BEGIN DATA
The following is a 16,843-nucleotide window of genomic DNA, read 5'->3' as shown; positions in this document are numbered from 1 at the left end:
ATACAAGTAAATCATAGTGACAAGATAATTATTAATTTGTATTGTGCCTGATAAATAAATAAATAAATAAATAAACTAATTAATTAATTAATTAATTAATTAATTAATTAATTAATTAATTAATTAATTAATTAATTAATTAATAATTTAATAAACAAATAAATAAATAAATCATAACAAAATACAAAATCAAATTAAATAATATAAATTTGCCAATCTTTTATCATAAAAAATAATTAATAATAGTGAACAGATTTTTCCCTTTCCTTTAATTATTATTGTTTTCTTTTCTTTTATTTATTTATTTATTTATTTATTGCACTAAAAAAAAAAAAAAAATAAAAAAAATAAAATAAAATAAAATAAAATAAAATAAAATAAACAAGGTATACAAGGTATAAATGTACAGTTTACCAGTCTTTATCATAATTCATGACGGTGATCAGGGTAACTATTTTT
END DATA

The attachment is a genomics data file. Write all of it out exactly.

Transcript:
The following is a 16,843-nucleotide window of genomic DNA, read 5'->3' as shown; positions in this document are numbered from 1 at the left end:
ATACAAGTAAATCATAGTGACAAGATAATTATTAATTTGTATTGTGCCTGATAAATAAATAAATAAATAAATAAACTAATTAATTAATTAATTAATTAATTAATTAATTAATTAATTAATTAATTAATTAATTAATTAATTAATAATTTAATAAACAAATAAATAAATAAATCATAACAAAATACAAAATCAAATTAAATAATATAAATTTGCCAATCTTTTATCATAAAAAATAATTAATAATAGTGAACAGATTTTTCCCTTTCCTTTAATTATTATTGTTTTCTTTTCTTTTATTTATTTATTTATTTATTTATTGCACTAAAAAAAAAAAAAAAATAAAAAAAATAAAATAAAATAAAATAAAATAAAATAAAATAAACAAGGTATACAAGGTATAAATGTACAGTTTACCAGTCTTTATCATAATTCATGACGGTGATCAGGGTAACTATTTTT